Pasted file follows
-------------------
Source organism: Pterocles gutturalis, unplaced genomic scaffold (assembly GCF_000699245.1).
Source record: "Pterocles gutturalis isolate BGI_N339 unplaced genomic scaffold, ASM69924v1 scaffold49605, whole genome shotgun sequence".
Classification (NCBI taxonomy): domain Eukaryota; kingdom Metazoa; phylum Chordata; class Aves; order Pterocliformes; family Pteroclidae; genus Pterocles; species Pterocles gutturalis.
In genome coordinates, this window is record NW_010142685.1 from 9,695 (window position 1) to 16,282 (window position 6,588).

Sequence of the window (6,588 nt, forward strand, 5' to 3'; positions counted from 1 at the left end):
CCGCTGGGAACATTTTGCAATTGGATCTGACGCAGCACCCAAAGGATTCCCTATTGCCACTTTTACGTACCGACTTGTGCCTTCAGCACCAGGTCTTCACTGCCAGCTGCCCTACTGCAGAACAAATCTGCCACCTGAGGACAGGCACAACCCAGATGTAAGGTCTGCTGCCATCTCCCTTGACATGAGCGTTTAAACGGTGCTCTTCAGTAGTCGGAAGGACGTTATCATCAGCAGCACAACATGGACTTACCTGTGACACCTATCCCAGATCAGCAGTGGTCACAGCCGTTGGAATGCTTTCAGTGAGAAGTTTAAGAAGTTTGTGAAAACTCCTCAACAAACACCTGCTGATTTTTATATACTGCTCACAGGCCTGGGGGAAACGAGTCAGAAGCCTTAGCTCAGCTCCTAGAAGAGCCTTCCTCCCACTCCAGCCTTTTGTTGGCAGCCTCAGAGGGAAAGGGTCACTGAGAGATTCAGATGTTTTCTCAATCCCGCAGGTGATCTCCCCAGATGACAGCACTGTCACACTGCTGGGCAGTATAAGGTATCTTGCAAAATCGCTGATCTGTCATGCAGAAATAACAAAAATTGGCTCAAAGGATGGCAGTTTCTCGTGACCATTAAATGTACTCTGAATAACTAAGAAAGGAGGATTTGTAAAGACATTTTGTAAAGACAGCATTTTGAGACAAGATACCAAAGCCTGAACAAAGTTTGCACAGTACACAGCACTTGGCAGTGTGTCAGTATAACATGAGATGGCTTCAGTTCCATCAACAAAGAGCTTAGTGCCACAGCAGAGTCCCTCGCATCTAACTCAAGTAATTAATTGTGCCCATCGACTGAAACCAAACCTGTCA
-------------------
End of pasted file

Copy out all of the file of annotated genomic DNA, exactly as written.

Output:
Source organism: Pterocles gutturalis, unplaced genomic scaffold (assembly GCF_000699245.1).
Source record: "Pterocles gutturalis isolate BGI_N339 unplaced genomic scaffold, ASM69924v1 scaffold49605, whole genome shotgun sequence".
Classification (NCBI taxonomy): domain Eukaryota; kingdom Metazoa; phylum Chordata; class Aves; order Pterocliformes; family Pteroclidae; genus Pterocles; species Pterocles gutturalis.
In genome coordinates, this window is record NW_010142685.1 from 9,695 (window position 1) to 16,282 (window position 6,588).

Sequence of the window (6,588 nt, forward strand, 5' to 3'; positions counted from 1 at the left end):
CCGCTGGGAACATTTTGCAATTGGATCTGACGCAGCACCCAAAGGATTCCCTATTGCCACTTTTACGTACCGACTTGTGCCTTCAGCACCAGGTCTTCACTGCCAGCTGCCCTACTGCAGAACAAATCTGCCACCTGAGGACAGGCACAACCCAGATGTAAGGTCTGCTGCCATCTCCCTTGACATGAGCGTTTAAACGGTGCTCTTCAGTAGTCGGAAGGACGTTATCATCAGCAGCACAACATGGACTTACCTGTGACACCTATCCCAGATCAGCAGTGGTCACAGCCGTTGGAATGCTTTCAGTGAGAAGTTTAAGAAGTTTGTGAAAACTCCTCAACAAACACCTGCTGATTTTTATATACTGCTCACAGGCCTGGGGGAAACGAGTCAGAAGCCTTAGCTCAGCTCCTAGAAGAGCCTTCCTCCCACTCCAGCCTTTTGTTGGCAGCCTCAGAGGGAAAGGGTCACTGAGAGATTCAGATGTTTTCTCAATCCCGCAGGTGATCTCCCCAGATGACAGCACTGTCACACTGCTGGGCAGTATAAGGTATCTTGCAAAATCGCTGATCTGTCATGCAGAAATAACAAAAATTGGCTCAAAGGATGGCAGTTTCTCGTGACCATTAAATGTACTCTGAATAACTAAGAAAGGAGGATTTGTAAAGACATTTTGTAAAGACAGCATTTTGAGACAAGATACCAAAGCCTGAACAAAGTTTGCACAGTACACAGCACTTGGCAGTGTGTCAGTATAACATGAGATGGCTTCAGTTCCATCAACAAAGAGCTTAGTGCCACAGCAGAGTCCCTCGCATCTAACTCAAGTAATTAATTGTGCCCATCGACTGAAACCAAACCTGTCA